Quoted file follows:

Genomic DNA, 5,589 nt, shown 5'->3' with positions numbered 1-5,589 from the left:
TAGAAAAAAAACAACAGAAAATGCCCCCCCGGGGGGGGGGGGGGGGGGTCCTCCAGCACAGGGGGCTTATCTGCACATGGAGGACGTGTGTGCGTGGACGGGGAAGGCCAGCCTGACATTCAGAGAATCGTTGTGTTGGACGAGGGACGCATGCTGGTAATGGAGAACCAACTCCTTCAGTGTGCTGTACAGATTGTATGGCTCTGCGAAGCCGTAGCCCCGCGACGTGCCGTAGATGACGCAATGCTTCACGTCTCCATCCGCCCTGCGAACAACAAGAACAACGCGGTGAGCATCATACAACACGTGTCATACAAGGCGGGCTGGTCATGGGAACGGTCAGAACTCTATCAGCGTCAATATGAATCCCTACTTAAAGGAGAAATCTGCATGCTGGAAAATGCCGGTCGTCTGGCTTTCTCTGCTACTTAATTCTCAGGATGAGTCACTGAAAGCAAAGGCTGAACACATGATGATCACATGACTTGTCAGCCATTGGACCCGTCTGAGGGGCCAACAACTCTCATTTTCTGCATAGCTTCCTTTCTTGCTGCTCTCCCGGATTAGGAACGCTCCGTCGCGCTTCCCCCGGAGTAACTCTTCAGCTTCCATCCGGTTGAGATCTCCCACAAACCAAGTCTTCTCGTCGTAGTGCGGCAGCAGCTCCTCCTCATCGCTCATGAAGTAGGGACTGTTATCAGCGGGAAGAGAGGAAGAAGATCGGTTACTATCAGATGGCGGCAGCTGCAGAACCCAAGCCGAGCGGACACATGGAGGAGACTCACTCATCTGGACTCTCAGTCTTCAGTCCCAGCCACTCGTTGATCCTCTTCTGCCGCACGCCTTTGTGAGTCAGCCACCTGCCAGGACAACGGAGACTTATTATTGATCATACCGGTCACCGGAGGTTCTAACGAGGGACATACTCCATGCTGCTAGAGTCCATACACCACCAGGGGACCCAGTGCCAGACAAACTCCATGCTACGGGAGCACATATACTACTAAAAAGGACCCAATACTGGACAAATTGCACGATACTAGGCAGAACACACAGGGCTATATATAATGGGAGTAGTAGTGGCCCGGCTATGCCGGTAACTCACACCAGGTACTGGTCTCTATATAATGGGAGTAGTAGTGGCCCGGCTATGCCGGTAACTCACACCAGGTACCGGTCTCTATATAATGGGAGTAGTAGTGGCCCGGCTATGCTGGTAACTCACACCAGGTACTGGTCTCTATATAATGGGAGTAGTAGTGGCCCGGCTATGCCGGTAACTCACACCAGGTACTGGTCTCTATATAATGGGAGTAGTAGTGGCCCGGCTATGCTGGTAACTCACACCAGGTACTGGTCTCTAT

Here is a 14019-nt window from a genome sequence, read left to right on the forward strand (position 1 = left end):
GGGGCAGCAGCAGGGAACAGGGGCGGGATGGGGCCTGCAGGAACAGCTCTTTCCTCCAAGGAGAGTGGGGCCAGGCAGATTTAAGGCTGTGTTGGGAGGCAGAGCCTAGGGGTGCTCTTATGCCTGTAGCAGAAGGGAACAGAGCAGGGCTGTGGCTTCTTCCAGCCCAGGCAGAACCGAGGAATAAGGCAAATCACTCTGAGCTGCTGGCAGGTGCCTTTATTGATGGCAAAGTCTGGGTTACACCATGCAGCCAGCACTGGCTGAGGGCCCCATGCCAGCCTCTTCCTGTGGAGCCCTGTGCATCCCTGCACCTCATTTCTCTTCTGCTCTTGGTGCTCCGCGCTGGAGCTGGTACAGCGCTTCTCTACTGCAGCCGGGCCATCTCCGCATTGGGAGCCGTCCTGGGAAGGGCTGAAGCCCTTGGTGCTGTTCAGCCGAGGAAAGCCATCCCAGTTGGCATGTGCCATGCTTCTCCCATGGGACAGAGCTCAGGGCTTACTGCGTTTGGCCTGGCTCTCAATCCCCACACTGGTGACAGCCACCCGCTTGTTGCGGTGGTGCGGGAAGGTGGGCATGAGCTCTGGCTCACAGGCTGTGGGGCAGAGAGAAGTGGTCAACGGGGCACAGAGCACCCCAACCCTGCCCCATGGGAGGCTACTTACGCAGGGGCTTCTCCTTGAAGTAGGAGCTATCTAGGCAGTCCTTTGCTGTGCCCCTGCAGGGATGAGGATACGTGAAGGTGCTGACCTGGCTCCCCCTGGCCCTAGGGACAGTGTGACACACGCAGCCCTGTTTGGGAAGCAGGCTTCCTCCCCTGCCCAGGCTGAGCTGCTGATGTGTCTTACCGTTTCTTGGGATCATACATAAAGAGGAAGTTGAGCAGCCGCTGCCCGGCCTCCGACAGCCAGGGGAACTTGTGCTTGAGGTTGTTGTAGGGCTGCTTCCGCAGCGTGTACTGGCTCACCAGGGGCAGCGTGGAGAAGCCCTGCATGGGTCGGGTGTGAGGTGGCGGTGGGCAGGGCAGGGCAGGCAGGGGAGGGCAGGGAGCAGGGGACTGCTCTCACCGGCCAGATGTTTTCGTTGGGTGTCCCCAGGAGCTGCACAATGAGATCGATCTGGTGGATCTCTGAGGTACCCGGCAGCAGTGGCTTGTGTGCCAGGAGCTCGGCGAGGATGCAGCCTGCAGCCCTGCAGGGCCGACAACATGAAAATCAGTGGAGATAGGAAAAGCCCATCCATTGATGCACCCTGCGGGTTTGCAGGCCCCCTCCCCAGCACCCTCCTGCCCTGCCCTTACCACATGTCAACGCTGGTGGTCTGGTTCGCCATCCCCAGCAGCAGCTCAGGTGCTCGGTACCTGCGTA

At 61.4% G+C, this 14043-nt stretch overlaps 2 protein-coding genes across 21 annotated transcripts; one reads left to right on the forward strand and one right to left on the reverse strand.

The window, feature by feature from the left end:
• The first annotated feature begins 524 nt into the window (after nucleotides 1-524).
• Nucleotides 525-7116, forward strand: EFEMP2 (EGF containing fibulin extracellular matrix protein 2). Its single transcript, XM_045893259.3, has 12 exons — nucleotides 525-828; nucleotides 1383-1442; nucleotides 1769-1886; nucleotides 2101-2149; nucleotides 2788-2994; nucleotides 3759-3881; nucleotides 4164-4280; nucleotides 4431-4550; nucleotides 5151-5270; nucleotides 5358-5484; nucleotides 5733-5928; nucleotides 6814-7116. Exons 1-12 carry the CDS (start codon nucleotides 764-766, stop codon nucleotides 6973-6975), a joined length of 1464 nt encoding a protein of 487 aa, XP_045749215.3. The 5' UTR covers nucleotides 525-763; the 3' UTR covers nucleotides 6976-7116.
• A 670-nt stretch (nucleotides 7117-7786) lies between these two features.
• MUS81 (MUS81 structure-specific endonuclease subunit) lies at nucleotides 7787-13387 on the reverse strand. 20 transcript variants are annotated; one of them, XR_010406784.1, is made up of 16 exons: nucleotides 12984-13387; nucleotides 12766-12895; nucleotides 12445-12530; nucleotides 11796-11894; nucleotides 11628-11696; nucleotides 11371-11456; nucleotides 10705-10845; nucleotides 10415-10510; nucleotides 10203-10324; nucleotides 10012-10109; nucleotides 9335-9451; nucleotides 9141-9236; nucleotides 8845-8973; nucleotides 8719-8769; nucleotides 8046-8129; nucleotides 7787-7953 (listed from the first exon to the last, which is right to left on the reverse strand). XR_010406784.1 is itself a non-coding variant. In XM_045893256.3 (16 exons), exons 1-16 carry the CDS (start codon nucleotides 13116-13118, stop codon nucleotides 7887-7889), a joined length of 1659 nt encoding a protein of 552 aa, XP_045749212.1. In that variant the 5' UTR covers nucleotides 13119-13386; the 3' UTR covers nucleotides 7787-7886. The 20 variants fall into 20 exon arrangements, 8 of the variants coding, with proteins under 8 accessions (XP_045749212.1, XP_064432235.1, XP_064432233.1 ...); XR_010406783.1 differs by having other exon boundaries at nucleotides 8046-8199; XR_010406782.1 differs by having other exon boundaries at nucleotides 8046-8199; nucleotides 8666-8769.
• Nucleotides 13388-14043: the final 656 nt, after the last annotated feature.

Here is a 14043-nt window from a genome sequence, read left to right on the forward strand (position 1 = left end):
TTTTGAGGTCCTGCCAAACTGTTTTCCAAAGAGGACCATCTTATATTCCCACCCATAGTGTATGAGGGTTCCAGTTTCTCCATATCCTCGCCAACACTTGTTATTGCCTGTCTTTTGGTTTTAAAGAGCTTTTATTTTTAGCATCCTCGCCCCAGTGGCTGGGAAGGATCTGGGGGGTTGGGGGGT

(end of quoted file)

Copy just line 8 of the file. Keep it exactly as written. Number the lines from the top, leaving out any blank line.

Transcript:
• Nucleotides 525-7116, forward strand: EFEMP2 (EGF containing fibulin extracellular matrix protein 2). Its single transcript, XM_045893259.3, has 12 exons — nucleotides 525-828; nucleotides 1383-1442; nucleotides 1769-1886; nucleotides 2101-2149; nucleotides 2788-2994; nucleotides 3759-3881; nucleotides 4164-4280; nucleotides 4431-4550; nucleotides 5151-5270; nucleotides 5358-5484; nucleotides 5733-5928; nucleotides 6814-7116. Exons 1-12 carry the CDS (start codon nucleotides 764-766, stop codon nucleotides 6973-6975), a joined length of 1464 nt encoding a protein of 487 aa, XP_045749215.3. The 5' UTR covers nucleotides 525-763; the 3' UTR covers nucleotides 6976-7116.